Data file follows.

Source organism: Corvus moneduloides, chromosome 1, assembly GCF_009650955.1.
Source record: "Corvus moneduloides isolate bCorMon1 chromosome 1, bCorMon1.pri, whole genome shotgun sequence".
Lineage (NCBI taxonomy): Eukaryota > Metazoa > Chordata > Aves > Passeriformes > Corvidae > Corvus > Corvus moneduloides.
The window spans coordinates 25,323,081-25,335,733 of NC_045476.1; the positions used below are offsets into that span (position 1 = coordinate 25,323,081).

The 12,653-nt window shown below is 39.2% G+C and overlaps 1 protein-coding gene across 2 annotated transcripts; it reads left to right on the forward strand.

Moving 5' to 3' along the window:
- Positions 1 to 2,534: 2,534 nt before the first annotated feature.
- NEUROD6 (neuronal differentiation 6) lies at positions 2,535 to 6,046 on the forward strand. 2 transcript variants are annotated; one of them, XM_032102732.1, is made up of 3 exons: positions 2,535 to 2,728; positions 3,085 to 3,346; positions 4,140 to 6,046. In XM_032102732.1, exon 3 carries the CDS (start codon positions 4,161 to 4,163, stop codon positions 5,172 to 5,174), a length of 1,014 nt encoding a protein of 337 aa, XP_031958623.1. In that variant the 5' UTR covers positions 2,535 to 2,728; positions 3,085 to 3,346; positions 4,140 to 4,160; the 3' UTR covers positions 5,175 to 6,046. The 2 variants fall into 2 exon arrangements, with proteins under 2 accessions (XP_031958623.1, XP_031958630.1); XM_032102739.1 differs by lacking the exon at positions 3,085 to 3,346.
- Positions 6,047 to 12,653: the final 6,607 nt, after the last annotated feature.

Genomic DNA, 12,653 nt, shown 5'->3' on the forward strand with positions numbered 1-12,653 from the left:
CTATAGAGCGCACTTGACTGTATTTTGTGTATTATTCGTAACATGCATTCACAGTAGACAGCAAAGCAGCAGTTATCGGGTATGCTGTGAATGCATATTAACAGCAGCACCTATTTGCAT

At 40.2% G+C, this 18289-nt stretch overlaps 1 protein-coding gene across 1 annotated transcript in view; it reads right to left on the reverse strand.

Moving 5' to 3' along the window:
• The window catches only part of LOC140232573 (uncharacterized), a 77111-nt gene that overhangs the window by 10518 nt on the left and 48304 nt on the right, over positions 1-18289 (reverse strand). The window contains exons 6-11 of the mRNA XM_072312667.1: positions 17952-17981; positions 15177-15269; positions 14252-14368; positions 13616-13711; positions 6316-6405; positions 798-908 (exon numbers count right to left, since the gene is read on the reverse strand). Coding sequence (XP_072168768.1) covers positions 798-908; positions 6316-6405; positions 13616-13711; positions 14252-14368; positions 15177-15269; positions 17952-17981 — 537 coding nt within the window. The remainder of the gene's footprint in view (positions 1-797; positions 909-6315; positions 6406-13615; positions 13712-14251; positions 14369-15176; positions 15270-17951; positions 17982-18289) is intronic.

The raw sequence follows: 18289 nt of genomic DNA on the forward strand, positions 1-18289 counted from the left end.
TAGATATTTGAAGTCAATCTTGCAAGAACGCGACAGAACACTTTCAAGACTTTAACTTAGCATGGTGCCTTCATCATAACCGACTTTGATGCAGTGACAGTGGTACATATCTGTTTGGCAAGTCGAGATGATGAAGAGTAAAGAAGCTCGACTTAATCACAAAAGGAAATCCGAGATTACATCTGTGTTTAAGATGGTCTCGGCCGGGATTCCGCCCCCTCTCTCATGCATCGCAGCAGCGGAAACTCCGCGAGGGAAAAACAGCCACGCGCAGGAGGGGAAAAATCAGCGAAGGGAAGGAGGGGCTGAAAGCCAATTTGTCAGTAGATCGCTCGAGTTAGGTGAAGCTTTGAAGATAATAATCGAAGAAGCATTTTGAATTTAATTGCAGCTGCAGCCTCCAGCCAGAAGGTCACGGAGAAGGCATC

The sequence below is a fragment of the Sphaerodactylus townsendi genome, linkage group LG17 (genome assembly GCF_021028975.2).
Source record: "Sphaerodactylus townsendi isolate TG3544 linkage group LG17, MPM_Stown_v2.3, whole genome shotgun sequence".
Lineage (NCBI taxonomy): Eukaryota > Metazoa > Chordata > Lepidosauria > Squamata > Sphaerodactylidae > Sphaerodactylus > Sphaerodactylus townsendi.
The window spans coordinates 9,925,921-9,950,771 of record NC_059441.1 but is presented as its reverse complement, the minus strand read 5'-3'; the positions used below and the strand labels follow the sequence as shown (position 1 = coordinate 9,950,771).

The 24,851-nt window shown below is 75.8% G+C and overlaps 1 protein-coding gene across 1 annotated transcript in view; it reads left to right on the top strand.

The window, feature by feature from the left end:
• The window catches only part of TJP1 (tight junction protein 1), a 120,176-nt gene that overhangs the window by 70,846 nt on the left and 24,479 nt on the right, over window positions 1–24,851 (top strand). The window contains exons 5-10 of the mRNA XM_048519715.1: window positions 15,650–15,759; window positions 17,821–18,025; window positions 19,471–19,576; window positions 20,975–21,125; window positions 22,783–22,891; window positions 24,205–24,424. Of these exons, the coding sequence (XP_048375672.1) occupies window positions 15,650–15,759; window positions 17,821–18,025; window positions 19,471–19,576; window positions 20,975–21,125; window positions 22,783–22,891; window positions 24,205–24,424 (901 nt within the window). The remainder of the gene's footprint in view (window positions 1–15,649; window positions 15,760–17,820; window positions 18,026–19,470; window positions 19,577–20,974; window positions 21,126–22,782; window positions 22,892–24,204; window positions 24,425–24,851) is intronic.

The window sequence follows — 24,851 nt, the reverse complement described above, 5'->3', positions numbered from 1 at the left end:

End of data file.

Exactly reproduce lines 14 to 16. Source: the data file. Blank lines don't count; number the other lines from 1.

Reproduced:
• The window catches only part of LOC140232573 (uncharacterized), a 77111-nt gene that overhangs the window by 10518 nt on the left and 48304 nt on the right, over positions 1-18289 (reverse strand). The window contains exons 6-11 of the mRNA XM_072312667.1: positions 17952-17981; positions 15177-15269; positions 14252-14368; positions 13616-13711; positions 6316-6405; positions 798-908 (exon numbers count right to left, since the gene is read on the reverse strand). Coding sequence (XP_072168768.1) covers positions 798-908; positions 6316-6405; positions 13616-13711; positions 14252-14368; positions 15177-15269; positions 17952-17981 — 537 coding nt within the window. The remainder of the gene's footprint in view (positions 1-797; positions 909-6315; positions 6406-13615; positions 13712-14251; positions 14369-15176; positions 15270-17951; positions 17982-18289) is intronic.

The raw sequence follows: 18289 nt of genomic DNA on the forward strand, positions 1-18289 counted from the left end.
TAGATATTTGAAGTCAATCTTGCAAGAACGCGACAGAACACTTTCAAGACTTTAACTTAGCATGGTGCCTTCATCATAACCGACTTTGATGCAGTGACAGTGGTACATATCTGTTTGGCAAGTCGAGATGATGAAGAGTAAAGAAGCTCGACTTAATCACAAAAGGAAATCCGAGATTACATCTGTGTTTAAGATGGTCTCGGCCGGGATTCCGCCCCCTCTCTCATGCATCGCAGCAGCGGAAACTCCGCGAGGGAAAAACAGCCACGCGCAGGAGGGGAAAAATCAGCGAAGGGAAGGAGGGGCTGAAAGCCAATTTGTCAGTAGATCGCTCGAGTTAGGTGAAGCTTTGAAGATAATAATCGAAGAAGCATTTTGAATTTAATTGCAGCTGCAGCCTCCAGCCAGAAGGTCACGGAGAAGGCATC